Hardening your systems remains one of the most effective things you can do to prevent successful attacks. But it’s not easy to do. Computers are dynamic about both what they do on the network and the software they need to run. Hardening can shut down business processes, interfere with productivity, stop legitimate apps from running. And the solutions from security vendors usually require you to spend time and resources customizing their configuration and constantly monitoring and adapting to changes in the network and on the system. Until there is a technological breakthrough, we will all continue to see low adoption of hardening for general purpose computers.
There is an exception to this. Servers. Most servers have a single, well understood function. They can be hardened because they are not dynamic in what programs they run or what they do on a network. But this still requires an understanding of the OS and primary applications. And IT still needs to configure the system and security products accordingly.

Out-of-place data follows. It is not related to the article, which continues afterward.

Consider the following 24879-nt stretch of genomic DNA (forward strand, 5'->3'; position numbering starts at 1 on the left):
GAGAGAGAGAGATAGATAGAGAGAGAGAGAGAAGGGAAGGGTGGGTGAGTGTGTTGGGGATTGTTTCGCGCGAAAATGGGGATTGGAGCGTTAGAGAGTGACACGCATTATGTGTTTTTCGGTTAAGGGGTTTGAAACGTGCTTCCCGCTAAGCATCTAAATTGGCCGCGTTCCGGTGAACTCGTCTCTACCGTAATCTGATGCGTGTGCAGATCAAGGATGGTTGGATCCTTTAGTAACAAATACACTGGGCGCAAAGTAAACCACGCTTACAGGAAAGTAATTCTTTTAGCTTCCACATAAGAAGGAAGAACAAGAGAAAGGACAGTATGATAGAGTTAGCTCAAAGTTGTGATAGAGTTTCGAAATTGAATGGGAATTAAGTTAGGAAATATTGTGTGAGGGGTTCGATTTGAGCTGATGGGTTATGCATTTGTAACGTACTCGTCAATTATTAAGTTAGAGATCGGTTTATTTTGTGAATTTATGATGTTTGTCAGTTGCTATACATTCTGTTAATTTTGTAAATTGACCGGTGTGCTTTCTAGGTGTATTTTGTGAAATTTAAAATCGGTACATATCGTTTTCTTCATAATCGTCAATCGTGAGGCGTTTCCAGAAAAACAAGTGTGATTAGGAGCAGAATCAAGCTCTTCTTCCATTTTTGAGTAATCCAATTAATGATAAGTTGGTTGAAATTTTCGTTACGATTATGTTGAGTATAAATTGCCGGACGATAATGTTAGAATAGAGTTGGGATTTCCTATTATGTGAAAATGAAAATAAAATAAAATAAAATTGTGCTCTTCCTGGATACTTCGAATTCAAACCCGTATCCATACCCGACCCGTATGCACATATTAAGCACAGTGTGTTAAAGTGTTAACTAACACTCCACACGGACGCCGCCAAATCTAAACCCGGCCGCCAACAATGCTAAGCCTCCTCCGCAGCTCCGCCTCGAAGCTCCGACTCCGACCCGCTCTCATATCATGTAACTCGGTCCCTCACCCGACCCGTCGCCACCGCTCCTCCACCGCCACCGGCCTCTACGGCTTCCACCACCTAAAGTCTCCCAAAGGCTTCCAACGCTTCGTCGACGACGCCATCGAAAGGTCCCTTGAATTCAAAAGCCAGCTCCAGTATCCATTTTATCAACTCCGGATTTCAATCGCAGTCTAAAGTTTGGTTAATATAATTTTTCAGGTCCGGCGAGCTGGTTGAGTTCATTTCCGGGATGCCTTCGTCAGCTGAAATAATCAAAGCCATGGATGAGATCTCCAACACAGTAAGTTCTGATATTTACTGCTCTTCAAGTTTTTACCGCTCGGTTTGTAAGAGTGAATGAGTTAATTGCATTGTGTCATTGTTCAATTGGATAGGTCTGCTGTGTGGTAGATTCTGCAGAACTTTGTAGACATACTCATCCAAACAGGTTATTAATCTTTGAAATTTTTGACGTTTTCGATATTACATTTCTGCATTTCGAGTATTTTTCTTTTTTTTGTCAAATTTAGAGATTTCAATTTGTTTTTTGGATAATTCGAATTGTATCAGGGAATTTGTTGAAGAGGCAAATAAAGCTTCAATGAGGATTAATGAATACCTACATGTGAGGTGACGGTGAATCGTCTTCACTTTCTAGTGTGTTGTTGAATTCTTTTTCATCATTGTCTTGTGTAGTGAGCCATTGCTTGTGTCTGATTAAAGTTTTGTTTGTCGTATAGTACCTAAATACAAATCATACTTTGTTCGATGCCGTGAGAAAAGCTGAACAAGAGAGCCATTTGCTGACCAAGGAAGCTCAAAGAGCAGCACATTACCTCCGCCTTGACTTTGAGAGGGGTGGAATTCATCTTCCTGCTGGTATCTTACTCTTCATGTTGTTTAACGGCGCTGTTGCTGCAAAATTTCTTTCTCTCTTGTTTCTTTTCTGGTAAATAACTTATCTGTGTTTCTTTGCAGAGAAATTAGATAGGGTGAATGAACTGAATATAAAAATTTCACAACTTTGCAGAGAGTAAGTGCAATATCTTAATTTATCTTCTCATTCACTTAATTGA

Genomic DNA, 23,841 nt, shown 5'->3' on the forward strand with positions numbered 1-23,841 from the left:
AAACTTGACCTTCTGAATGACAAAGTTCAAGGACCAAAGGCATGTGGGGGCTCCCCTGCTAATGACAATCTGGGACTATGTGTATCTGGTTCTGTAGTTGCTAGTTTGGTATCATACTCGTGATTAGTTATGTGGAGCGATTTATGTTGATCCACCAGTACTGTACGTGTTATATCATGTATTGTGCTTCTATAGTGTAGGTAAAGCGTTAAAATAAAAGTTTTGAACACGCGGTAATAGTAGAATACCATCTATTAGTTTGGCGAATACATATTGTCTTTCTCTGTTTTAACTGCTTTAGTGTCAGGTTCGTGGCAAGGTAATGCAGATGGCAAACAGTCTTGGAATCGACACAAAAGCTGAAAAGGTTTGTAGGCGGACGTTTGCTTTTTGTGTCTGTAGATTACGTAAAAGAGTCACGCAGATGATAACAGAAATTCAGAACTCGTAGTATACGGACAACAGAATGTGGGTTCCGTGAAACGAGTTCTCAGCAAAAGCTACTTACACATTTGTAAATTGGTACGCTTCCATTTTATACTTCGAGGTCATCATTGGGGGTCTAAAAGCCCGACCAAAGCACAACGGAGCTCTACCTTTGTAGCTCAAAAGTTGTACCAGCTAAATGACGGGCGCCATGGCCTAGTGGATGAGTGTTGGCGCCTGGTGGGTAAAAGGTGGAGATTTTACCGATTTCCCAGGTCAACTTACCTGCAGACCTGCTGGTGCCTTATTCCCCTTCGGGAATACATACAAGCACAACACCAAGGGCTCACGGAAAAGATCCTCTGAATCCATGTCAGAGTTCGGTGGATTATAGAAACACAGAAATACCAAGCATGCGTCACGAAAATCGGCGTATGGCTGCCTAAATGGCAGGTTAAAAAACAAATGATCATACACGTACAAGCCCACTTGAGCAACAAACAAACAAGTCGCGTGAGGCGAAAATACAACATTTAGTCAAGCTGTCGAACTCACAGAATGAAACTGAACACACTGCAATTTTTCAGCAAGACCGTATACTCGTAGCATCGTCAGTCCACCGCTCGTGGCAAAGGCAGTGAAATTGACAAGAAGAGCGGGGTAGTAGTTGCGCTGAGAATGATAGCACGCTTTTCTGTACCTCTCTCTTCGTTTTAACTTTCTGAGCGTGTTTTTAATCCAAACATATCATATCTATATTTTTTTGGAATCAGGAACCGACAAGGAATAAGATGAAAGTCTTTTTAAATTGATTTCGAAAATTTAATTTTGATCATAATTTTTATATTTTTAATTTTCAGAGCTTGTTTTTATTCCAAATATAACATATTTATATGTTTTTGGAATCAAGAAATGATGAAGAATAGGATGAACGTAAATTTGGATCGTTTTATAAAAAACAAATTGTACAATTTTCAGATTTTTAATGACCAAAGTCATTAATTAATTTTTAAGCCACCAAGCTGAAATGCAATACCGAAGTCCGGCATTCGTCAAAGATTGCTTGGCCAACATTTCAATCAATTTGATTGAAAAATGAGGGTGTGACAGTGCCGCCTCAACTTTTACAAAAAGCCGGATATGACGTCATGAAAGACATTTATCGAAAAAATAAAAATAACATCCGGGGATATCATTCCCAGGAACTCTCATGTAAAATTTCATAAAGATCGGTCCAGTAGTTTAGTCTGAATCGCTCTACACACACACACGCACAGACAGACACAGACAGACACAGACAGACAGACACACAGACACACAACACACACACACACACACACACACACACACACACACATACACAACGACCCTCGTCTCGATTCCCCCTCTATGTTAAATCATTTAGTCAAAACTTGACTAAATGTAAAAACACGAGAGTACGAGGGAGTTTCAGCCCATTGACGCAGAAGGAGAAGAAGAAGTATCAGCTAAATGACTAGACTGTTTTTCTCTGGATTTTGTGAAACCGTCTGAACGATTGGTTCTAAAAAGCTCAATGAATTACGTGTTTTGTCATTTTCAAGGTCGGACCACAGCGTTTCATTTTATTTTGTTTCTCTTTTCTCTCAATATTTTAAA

There is a solution for you: Symantec Data Center Security (DCS) proactively secures and hardens servers for common applications with its default policies. They are built by Symantec security experts to make hardening simple and effective.
There is a solution for you: Symantec Data Center Security (DCS) proactively secures and hardens servers for common applications with its default policies.
And it works as advertised. The recent attacks against Microsoft Exchange servers leveraged four different zero-day vulnerabilities. While attacks using these vulnerabilities started out from a single threat actor and were limited and targeted, once the vulnerabilities became known a large number of threat actors jumped in to take advantage of the vulnerabilities, trying to get ahead of patching efforts. DCS customers however did not have to worry.
The Intrusion Prevention feature of DCS, with its default policies, provided zero-day protection against the deployment of web shells used in these attacks. Protection against this and other zero-day attacks comes standard, with zero effort from the admins. Hardening without expensive configuration. I think this is the future.
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